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United States Department of Agriculture

Agricultural Research Service

Research Project: EFFICIENT MANAGEMENT AND USE OF ANIMAL MANURE TO PROTECT HUMAN HEALTH AND ENVIRONMENTAL QUALITY

Location: Food Animal Environmental Systems Research Unit

Title: Sulphate Adsorption in Soils of North and Northeast Iran.

Authors
item Shahsavani, S -
item Ardalan, M -
item Sistani, Karamat

Submitted to: Communications in Soil Science and Plant Analysis
Publication Type: Peer Reviewed Journal
Publication Acceptance Date: September 9, 2005
Publication Date: June 20, 2006
Citation: Shahsavani, S., Ardalan, M., Sistani, K.R. 2006. Sulphate Adsorption in Soils of North and Northeast Iran.. Communications in Soil Science and Plant Analysis. 37:1587-1596.

Interpretive Summary: Gypsum (calcium sulfate) is used in agriculture both as a source of calcium (Ca) and sulfate (SO4), also as an amendment to improve soil structure. The effect of gypsum application on the adsorption of sulfate in irrigated and non-irrigated soils was examined. Almost all of the indigenous sulfate in soils with moderate pH values (>6) was found to be highly susceptible to leaching. The adsorption of sulfate to the soils receiving no gypsum was greater at 0 kg sulfur (S)/ha as compared to the soils received 40 kg S/ha of gypsum as fertilizer in Golesthan Province. The same trend was observed in Khorasan Province with soils receiving 0 and 40 kg S/ha, respectively. The results were more pronounced in irrigated field for both provinces. The amount of sulfate adsorption in Golesthan Province soils was comparatively greater than soils of Khorasan Province. The results raise questions regarding the efficiency of SO4 –containing fertilizers in correcting and preventing S deficiency in situations where leaching is a concern.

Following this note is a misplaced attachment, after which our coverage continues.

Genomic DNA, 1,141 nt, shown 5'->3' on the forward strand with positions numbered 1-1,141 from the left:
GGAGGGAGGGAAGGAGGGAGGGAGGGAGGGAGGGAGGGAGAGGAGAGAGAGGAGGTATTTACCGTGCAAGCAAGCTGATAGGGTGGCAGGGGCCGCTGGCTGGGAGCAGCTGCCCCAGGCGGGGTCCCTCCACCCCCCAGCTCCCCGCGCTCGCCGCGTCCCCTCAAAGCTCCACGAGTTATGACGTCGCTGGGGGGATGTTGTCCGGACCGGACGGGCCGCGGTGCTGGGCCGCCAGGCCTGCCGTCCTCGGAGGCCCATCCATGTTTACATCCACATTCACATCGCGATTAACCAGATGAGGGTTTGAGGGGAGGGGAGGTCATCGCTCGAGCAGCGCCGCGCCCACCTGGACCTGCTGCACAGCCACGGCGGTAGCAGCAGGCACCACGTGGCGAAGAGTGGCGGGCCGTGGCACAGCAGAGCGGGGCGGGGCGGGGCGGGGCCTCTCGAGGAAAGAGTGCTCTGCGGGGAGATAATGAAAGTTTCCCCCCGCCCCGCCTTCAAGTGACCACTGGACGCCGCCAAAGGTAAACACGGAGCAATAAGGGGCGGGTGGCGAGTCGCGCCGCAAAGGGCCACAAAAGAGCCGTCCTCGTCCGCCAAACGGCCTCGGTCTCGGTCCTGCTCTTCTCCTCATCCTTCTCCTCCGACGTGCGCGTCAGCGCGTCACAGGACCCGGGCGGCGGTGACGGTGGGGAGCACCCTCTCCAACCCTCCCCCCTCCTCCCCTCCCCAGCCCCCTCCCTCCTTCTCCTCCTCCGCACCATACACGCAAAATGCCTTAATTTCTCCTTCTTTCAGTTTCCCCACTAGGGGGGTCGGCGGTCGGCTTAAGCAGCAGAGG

Technical Abstract: Gypsum (CaSO4.2H2O) is used in agriculture both as a source of calcium (Ca) and sulphate (SO4) and as an amendment to improve soil structure. The effect of gypsum on the adsorption of SO4 in irrigated and nonirrigated soils was examined. Almost all of the indigenous sulphate (SO4) in a range of Golesthan and North Khorasan soils with moderate pH values (>6) was found to be present in the soil solution and, as a consequence, was highly susceptible to leaching. The adsorption of sulphate to the soils receiving no gypsum was greater with correlation coefficient of r=0.91 at 0 kg S ha-1 as compared to the soils received 40 kg ha-1 of gypsum as fertilizer with the value of r=0.88 in Golesthan Province. The same trend was observed in Khorasan Province with r=0.79 and r=0.75 with soils receiving 0 and 40 kg S ha-1, respectively. The results were more pronounced in irrigated field for both provinces. The amount of sulphate adsorption in Golesthan Province soils was comparatively greater than soils of Khorasan Province. The results raise questions regarding the efficiency of SO4 –containing fertilizers in correcting and preventing S deficiency in situations where leaching is a concern.

Last Modified: 8/21/2014
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